A banner photographed on April 11, 2013 states: “The municipality of Wadi Shahrour announces a curfew starting from Saturday February 9, 2013, for all the foreigners residing within the town, daily starting from 8:30 pm to 5: 30 am in the morning. At the same time, the municipality forbids the use of motorcycles that have not obtained a license from the municipality.”

(Beirut) — Lebanese municipalities have increasingly imposed curfews on Syrian refugees. The curfews restrict refugees’ movements and contribute to a climate of discriminatory and retaliatory practices against them. Human Rights Watch has identified at least 45 municipalities across the country that have imposed such curfews.

Some of the curfews were among numerous retaliatory measures directed at Syrians following the August 2014 fighting in Arsal, Lebanon between the Lebanese army and extremist groups operating out of Syria and the execution of at least three Lebanese soldiers abducted by the Islamic State and Jabhat al-Nusra. Such curfews violate international human rights law and appear to be illegal under Lebanese law. Municipal police enforce many of the curfews but Human Rights Watch also received information about the creation of local vigilante groups to enforce curfews, raising concerns about abuses.

“The authorities have presented no evidence that curfews for Syrian refugees are necessary for public order or security in Lebanon,” said Nadim Houry, deputy Middle East director. “These curfews are just contributing to an increasingly hostile environment for Syrian refugees in the country.”

The Lebanese government should instruct municipalities to stop imposing the curfews and to protect Syrians in Lebanon from retaliatory measures, Human Rights Watch said. The national government should not cede its responsibilities concerning the refugees to municipalities that are not well-equipped or responsible for meeting the challenges of the increasing number of refugees in the country.

Lebanon now hosts close to 1.2 million registered or registering Syrian refugees. Despite the growing numbers, the national government has not adopted a national policy for housing or otherwise managing the influx of refugees. Nor has it provided adequate guidance to municipalities on how to manage the influx of refugees in their communities or to oversee their policies to ensure compliance with Lebanon’s international human rights obligations, Human Rights Watch said.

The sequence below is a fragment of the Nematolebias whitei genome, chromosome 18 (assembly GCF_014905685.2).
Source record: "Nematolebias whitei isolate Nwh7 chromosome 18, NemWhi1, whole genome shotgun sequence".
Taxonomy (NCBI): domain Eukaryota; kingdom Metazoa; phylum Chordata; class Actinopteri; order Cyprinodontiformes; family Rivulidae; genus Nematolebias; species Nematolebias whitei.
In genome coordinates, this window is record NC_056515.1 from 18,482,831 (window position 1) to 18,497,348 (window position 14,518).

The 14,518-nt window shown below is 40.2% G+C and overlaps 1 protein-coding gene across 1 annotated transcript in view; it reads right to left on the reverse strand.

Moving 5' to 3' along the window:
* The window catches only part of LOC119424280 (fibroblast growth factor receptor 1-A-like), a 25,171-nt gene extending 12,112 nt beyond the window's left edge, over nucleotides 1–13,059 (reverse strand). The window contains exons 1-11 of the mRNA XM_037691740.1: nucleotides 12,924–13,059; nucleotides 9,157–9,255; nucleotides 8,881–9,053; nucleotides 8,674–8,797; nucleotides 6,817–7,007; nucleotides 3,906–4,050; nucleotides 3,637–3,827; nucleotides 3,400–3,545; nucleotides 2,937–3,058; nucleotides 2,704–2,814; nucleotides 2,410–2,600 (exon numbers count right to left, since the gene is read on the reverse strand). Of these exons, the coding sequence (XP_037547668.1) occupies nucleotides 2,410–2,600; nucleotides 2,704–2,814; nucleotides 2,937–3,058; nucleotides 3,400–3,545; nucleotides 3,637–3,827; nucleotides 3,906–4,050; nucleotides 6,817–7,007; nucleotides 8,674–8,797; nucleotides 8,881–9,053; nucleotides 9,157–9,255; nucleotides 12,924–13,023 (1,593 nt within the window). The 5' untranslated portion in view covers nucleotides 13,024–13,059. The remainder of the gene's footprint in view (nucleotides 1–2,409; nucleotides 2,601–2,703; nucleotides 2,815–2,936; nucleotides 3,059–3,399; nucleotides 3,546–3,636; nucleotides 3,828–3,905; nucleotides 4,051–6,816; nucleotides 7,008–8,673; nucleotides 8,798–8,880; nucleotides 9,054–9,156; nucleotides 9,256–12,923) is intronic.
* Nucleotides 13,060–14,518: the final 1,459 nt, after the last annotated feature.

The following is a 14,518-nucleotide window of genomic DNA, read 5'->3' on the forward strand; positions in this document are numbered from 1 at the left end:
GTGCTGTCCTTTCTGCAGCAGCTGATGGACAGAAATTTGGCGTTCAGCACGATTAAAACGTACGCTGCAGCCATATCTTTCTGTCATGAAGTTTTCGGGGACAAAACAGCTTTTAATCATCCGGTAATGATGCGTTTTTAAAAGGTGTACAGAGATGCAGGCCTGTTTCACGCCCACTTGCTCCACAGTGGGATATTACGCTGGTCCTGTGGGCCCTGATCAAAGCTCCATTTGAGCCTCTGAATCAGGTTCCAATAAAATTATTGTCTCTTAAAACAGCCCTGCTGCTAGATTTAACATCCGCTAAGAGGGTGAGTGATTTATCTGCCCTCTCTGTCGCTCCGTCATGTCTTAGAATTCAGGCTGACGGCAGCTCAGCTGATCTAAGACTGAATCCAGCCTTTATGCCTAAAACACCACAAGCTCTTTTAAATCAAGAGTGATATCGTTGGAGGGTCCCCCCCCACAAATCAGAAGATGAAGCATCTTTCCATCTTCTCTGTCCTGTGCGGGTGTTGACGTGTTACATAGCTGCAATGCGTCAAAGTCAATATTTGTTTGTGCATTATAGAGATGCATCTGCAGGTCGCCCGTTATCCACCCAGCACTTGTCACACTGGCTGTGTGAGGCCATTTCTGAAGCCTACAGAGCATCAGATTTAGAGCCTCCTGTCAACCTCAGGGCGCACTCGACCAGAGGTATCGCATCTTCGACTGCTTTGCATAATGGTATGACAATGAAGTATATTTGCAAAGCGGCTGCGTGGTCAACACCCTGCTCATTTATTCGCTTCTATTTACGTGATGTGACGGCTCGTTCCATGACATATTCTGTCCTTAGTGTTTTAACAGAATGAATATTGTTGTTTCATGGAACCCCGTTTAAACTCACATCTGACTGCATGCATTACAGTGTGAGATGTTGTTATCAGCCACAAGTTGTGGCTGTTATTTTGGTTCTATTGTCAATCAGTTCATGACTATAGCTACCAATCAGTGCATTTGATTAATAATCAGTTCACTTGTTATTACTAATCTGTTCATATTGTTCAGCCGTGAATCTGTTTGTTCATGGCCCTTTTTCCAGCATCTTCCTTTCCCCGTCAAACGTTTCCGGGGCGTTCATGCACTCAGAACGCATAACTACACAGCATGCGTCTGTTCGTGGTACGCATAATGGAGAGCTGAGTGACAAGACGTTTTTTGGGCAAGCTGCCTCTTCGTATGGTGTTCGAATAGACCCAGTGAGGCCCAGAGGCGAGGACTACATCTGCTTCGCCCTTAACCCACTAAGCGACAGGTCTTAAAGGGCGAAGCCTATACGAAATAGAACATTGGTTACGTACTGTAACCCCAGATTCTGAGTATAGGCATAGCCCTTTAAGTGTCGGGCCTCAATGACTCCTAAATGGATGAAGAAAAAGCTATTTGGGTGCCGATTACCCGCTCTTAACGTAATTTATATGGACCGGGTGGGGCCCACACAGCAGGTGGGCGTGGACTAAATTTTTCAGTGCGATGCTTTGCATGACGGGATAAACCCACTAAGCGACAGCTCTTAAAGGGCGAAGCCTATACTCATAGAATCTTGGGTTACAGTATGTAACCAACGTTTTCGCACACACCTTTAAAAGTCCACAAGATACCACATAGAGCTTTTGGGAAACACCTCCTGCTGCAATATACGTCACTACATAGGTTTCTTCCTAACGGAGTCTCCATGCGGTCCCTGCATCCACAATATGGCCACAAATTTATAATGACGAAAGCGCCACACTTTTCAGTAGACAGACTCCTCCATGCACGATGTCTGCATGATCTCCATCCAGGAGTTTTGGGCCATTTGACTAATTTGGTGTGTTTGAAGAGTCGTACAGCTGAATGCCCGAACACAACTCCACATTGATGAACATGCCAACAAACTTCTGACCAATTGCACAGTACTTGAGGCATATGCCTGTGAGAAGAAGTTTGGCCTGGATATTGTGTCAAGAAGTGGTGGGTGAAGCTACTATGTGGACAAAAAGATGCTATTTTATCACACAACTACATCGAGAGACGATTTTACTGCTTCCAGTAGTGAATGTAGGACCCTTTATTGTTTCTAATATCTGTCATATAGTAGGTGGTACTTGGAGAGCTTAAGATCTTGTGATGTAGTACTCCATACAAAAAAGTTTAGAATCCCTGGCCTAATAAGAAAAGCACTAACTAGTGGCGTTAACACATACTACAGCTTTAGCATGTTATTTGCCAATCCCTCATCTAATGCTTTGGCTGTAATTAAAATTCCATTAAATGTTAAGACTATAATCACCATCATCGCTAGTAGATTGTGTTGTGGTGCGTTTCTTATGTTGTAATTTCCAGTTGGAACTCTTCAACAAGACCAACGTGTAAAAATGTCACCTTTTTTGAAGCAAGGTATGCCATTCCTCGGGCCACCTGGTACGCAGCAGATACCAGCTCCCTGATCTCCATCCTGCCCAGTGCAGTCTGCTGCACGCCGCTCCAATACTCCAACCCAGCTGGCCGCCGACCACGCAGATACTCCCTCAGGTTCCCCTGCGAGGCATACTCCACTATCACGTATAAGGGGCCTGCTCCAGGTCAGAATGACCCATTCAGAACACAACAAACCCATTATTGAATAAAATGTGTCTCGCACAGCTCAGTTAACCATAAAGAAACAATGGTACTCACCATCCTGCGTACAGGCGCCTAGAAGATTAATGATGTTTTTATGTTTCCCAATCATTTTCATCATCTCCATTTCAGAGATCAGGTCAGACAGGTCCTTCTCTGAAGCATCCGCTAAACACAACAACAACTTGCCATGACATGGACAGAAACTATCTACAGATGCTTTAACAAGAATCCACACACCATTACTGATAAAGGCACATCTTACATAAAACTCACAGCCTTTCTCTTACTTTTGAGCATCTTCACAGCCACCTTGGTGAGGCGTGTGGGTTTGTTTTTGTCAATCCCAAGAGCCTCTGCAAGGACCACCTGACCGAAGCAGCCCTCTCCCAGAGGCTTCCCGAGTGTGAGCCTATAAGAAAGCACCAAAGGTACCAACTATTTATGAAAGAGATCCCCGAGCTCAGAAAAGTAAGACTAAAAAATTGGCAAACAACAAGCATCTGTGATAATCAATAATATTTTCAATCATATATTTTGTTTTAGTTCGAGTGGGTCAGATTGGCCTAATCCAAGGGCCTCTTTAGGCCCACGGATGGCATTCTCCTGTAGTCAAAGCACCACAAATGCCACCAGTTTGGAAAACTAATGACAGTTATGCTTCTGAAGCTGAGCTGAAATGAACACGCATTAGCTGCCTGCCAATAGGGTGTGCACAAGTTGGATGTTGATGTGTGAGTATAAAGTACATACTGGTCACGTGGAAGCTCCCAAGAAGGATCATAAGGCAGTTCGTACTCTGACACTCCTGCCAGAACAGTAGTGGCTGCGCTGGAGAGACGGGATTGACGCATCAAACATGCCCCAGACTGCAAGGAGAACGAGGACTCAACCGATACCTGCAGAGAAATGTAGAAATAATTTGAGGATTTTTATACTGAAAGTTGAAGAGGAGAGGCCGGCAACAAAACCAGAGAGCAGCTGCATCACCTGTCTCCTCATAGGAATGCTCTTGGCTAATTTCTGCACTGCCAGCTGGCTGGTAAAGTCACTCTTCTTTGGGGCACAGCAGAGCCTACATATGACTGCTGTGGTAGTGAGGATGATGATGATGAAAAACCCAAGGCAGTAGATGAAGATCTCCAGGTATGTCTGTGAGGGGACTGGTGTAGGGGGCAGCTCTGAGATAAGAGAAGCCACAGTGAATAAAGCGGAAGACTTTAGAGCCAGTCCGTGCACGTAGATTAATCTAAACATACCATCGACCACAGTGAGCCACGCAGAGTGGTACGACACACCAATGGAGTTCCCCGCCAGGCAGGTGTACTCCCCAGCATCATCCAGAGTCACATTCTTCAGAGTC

While some municipalities have had curfews for well over a year, a number of others imposed similar curfews following the fighting in Arsal. The curfews are typically announced with a large banner erected in a main street, outlining the times during which Syrians, foreigners, or foreign workers are not allowed to be outside or gather in large groups. The banners, which address ‘foreigners’ and ‘foreign workers’, are widely understood to refer to Syrians.

On August 18, Human Rights Watch visited two villages in the Akkar region of northern Lebanon that imposed curfews after the fighting in Arsal broke out. The director of the Ministry of Social Affairs health clinic in the Christian village of Rahbe, Akkar, told Human Rights Watch that on August 8 the local municipality imposed an 8 p.m. curfew. While the head of the Rahbe Municipality told Human Rights Watch that the curfew was targeted at motorbikes, which are popular with Syrians, and not at Syrians generally, Rahbe residents told Human Rights Watch that they understood that the curfew applied to Syrians more broadly.

In neighboring Tikrit, a predominately Sunni town, a Syrian resident and a local Lebanese resident both said that a curfew was imposed on about August 8. The deputy director of the Tikrit municipality denied that there was a blanket curfew and said it specifically targeted those on motorbikes.

A Syrian refugee who lives in Zalka, in the Metn district, said that in late August municipal police prevented him from getting medicine for his sick child from a pharmacy next to his house at 8:45 p.m.:

When I got down to the street, I was immediately stopped by the municipal police. They said, ‘You are Syrian, you can’t go out after 8pm. There is a curfew in place, no Syrians can go out after 8pm.’ I told them, ‘Yes but I am just going to get medicine for my child.’ They said, ‘No, you need to go home.’ I went home and didn’t buy the medicine for my child.

A humanitarian worker who monitors refugee protection for an international organization operating in the Bekaa told Human Rights Watch that starting the first week of August the Hermel municipality imposed a curfew for Syrian refugees from 8 p.m. to 7 a.m. every day. In the Bsharri district, in Lebanon’s northeast, the municipality imposed a curfew in August limiting the movement of Syrian refugees on motorcycles after 7 p.m., according to the aid worker.

There have been differing reports about how municipal curfews have been enforced, although they appear to be typically enforced by local municipal police. Human Rights Watch interviewed nine municipal officials about their curfews, six of whom said they were enforced by municipal police or guards. In some cases however, as in Aley, it has been reported by the media that local vigilante groups, some of them armed, have been assembled to patrol the streets at night looking for Syrians out after the curfew. Residents of the Akkar district of Tikrit said a vigilante group had been assembled with the support of the municipal government to enforce the curfew and manage security in the town.